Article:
Sep 29, 2015 Cheap Eats
Words by Alice Harbourne, photography by Simon Young, videography by Jo Suciu and Georgia Bramley.
I once spent a summer working in a burger van. I grew familiar with the feel of raw beef, the sound of 20 patties searing on a hotplate, the lingering aroma that would mingle with degreaser as a long day of business drew to a close. Maintaining a consistently good burger is hard graft.
Chefs we know argue all the time about who makes the best burger in Auckland, and so do a lot of other burger lovers. And do upmarket restaurants charging almost $30 a pop make a better go of it than takeout joints and pop-up street vendors charging less than half that?
We’ve put the question to a test. We asked some of the best burger joints in our Cheap Eats Top 100 (published last month) to come into the special test kitchen at Main Course and make us their best burger. And we asked restaurants on our Peugeot Restaurant of the Year Top 50 list to do the same. Ten of them in all, pitted against each other in the 2015 Metro Battle of the Burgers.
The chefs had to prepare a burger available on their menus. They were allowed to bring their own equipment and as many team members as they wanted. Some of the pop-up vendors opted to bring their own hot plates, while chefs from The Grill (accustomed to, you know, grills) made do with a griddle pan on a gas stove. Most teams consisted of two or more chefs, though Daniel Na from The White Rabbit bravely battled solo.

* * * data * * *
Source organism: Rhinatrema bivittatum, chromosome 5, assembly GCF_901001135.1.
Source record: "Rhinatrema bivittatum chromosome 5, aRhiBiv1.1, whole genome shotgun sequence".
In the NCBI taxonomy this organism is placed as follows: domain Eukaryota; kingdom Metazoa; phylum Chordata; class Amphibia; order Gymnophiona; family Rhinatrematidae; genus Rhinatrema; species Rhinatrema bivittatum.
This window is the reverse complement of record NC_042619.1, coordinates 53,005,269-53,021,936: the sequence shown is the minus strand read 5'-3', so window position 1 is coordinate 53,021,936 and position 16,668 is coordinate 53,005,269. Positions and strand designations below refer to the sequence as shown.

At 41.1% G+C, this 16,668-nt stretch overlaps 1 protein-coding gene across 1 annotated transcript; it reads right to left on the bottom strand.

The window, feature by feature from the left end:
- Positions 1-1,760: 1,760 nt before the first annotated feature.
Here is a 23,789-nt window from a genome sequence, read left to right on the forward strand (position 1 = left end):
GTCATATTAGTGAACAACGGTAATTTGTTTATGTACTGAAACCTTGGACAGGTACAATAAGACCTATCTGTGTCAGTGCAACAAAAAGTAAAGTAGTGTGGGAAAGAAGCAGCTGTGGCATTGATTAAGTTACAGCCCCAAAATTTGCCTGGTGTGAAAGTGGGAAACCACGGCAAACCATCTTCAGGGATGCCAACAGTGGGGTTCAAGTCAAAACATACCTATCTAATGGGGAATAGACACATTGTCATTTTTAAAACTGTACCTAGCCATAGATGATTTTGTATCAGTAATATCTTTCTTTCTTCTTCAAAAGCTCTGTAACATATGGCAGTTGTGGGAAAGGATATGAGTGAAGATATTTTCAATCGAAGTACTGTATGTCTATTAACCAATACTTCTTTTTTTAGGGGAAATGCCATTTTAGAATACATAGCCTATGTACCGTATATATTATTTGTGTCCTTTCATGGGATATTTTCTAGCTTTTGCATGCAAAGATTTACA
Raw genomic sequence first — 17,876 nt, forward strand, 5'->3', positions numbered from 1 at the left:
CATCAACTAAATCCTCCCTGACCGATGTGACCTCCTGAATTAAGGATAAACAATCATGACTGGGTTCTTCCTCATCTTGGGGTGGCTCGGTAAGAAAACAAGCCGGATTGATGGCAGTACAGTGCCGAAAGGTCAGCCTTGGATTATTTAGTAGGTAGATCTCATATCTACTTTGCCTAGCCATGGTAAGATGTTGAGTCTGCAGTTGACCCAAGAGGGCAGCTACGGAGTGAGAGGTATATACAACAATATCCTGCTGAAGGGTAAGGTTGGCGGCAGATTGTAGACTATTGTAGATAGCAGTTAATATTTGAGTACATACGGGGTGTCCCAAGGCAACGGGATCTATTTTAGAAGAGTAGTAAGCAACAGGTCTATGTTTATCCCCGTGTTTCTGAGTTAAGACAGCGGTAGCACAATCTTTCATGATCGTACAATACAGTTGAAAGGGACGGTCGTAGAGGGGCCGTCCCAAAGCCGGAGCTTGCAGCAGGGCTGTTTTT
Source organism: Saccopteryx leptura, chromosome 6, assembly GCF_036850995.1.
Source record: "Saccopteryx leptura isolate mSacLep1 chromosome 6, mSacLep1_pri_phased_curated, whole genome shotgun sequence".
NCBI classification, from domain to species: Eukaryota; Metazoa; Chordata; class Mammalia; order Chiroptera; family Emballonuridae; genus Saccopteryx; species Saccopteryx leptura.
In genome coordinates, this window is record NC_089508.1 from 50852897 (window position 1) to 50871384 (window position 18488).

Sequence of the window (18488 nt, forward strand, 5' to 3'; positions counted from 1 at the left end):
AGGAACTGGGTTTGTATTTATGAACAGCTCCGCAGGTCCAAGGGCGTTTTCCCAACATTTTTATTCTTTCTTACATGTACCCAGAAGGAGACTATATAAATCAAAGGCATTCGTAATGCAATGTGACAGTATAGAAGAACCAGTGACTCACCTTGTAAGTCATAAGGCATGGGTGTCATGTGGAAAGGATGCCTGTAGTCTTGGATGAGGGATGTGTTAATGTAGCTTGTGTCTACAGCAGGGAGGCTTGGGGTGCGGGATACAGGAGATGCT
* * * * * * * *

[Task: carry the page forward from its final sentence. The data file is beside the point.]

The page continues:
Our judging team comprised Penn Mahuika, head chef at Federal Delicatessen; Adam Nixon, butcher at Neat Meat; Leisha Jones, owner of Honeytrap and blog Club Sandwich; Metro editor Simon Wilson; and me, Metro digital editor (and ex-burger van employee) Alice Harbourne.
Judging burgers like this allowed us to compare them directly, fresh from the pan. We ate the best version of each burger the chefs could contrive. But we did a little more: unknown to them, we also sent anonymous judges to buy and eat from the restaurants and takeaway places.
We judged according to a number of criteria: balance of flavour and texture, appearance, quality and cooking of ingredients (especially the meat), how well the burger held together and how much we’d like to eat it again. We used score sheets, we debated carefully, and came away with a winner and three runners-up. It was not easy to choose. But I’d be lying if I said it wasn’t fun.
Watch the video:
Find full coverage of the Battle of the Burgers in the October 2015 issue of Metro magazine.